In keeping with our theme of planning our web applications in advance, we should sit down and ask ourselves what should be going into our databases before we start writing PHP script or SQL code. Once we have decided what we will put in them, then we can worry how to accomplish that, which will be covered later in the chapter.
While there are no concrete rules on how to identify something that should go into a databasesome people might start accusing us of being "data happy" if we start viewing everything as a candidatethere are common items that are very likely to end up in tables (see Figure 9-1).
Figure 9-1. Groupings of information that we might place into databases.
Obviously, any large lists or collections around which we base our web application will wind up in a databaseproduct lists, customer data, addresses, account information, account transactions, stock purchases and sales, user discussion comments, suppliers, and so on. We will also want to have special users of the web site, such as administrators or moderators, stored in tables.
If we consider our application further, we can see other items that might be appropriate for inclusion in a database. We might decide to include the list of articles to display on a site's home page, or perhaps other information on events that we display in certain pages. By putting these in the database, we make it easier to write administration pages that allow non-technical people to manage our site without having to know PHP (or even how to work with databases).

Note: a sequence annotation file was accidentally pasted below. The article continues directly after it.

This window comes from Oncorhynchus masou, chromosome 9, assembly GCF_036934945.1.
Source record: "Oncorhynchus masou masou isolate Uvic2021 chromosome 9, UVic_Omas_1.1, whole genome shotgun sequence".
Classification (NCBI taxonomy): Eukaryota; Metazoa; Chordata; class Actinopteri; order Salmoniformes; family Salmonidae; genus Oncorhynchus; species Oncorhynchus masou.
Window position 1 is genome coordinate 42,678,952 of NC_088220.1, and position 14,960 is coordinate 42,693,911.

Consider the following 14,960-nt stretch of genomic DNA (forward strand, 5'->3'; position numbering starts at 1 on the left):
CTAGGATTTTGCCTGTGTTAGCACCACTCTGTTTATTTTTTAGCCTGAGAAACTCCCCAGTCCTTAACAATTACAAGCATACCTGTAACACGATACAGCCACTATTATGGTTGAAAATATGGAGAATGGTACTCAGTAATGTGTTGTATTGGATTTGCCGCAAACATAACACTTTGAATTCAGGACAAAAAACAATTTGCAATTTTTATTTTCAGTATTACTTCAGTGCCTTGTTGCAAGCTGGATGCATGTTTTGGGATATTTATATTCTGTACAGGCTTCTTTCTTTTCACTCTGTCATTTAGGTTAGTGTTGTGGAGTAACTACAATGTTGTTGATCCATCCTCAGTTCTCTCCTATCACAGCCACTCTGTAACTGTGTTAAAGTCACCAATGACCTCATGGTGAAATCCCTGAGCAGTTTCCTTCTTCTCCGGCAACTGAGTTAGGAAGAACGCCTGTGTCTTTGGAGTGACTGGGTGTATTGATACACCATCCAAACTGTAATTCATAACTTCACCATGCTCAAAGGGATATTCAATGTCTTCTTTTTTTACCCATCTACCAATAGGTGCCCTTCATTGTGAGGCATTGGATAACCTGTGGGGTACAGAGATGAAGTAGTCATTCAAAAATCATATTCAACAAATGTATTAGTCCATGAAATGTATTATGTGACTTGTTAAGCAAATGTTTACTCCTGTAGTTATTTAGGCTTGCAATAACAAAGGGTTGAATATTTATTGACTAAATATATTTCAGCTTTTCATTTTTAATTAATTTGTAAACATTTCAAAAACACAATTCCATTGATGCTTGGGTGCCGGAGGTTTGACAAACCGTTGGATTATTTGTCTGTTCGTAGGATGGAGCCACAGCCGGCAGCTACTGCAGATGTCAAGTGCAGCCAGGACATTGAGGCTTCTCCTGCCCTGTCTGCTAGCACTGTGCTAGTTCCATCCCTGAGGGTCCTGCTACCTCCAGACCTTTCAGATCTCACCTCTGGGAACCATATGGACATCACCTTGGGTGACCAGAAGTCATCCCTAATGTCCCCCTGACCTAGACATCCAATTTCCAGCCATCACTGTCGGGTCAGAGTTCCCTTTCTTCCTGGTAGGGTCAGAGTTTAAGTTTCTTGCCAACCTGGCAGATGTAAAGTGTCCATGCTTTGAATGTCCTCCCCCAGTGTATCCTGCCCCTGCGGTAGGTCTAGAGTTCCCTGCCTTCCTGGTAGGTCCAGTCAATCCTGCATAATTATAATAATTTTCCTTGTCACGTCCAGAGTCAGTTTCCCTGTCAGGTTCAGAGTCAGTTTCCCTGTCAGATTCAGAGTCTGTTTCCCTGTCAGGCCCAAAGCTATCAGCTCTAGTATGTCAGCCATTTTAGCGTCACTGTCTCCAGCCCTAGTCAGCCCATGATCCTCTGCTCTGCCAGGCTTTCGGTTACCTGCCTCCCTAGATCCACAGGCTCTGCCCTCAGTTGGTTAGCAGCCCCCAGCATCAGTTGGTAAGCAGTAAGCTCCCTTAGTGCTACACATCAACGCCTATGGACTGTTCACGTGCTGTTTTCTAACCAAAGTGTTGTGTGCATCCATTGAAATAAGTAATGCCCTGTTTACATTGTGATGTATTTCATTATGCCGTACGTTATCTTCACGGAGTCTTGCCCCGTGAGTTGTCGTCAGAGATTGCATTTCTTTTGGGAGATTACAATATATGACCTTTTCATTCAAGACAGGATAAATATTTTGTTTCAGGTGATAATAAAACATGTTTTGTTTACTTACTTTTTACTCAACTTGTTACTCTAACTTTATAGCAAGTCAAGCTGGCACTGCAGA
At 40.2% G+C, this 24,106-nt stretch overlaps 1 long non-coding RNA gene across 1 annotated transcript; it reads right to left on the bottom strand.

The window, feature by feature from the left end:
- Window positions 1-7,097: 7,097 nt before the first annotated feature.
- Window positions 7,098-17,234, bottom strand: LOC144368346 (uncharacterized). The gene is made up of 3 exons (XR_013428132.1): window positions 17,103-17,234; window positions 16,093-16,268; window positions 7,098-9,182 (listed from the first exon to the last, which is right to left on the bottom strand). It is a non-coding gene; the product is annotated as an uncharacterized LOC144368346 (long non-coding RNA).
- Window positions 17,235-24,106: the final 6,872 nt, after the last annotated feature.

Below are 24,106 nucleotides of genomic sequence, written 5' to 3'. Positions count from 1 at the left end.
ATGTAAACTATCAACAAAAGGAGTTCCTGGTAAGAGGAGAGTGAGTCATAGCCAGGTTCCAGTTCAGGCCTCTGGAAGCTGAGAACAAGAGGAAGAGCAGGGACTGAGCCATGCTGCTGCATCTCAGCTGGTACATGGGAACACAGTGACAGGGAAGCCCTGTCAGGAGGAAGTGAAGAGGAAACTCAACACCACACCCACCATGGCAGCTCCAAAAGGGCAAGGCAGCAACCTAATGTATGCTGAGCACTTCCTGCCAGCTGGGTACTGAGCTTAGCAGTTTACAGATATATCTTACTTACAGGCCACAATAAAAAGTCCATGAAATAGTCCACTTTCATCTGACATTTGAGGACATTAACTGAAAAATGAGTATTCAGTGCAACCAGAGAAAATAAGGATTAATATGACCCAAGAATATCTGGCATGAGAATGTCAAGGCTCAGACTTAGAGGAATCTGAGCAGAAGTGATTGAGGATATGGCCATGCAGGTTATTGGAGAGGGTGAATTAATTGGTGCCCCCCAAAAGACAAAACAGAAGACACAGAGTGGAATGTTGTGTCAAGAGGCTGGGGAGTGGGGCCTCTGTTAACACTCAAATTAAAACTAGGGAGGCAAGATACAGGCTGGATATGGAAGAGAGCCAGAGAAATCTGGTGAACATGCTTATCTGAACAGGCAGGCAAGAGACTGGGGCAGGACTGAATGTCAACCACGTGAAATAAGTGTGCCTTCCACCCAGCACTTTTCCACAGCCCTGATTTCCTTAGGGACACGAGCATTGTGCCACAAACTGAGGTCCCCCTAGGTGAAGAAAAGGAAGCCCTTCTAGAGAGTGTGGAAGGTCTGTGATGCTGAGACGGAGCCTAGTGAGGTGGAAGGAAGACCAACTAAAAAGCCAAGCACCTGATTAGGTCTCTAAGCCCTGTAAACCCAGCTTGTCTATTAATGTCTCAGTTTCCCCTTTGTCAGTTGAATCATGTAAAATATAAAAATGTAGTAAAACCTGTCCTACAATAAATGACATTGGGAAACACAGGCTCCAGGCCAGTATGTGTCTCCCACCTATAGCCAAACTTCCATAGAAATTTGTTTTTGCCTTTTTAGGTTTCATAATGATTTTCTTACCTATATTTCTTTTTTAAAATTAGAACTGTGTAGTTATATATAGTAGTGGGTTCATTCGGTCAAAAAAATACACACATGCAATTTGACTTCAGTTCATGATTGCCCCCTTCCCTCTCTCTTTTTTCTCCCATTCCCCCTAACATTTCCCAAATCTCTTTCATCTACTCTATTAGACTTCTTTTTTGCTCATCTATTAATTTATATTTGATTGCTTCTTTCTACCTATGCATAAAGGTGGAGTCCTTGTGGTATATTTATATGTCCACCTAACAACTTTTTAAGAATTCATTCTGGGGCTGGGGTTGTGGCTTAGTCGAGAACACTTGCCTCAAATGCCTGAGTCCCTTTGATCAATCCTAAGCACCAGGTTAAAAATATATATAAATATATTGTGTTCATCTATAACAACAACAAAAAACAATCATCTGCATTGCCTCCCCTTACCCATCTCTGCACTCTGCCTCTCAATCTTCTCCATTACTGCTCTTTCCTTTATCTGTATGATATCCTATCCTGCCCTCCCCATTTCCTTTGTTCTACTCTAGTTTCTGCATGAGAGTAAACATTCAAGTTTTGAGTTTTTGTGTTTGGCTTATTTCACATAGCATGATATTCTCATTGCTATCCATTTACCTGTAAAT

Finally, for sites that are more content-intensive (for instance, an association that wants to provide information to its members, such as by-laws, meeting summaries, or calendars), we can consider whether to place the actual content into the database, too. Here is where we wander into areas where the decision is difficult: If the site is reasonably manageable, it might make perfect sense to leave the files in the file system for easy editing and replacement. However, if we were writing a content management system for a larger organization with pages in multiple languages, we could find ourselves planning on putting these in the database for ease of maintenance.
A good example of data you might want to consider twice before placing it into a database would be a collection of images. If you were building a photo display system to which users could upload a large number of photos, it might prove beyond the capabilities of your database system to manage gigabytes (if not terabytes) of images efficiently.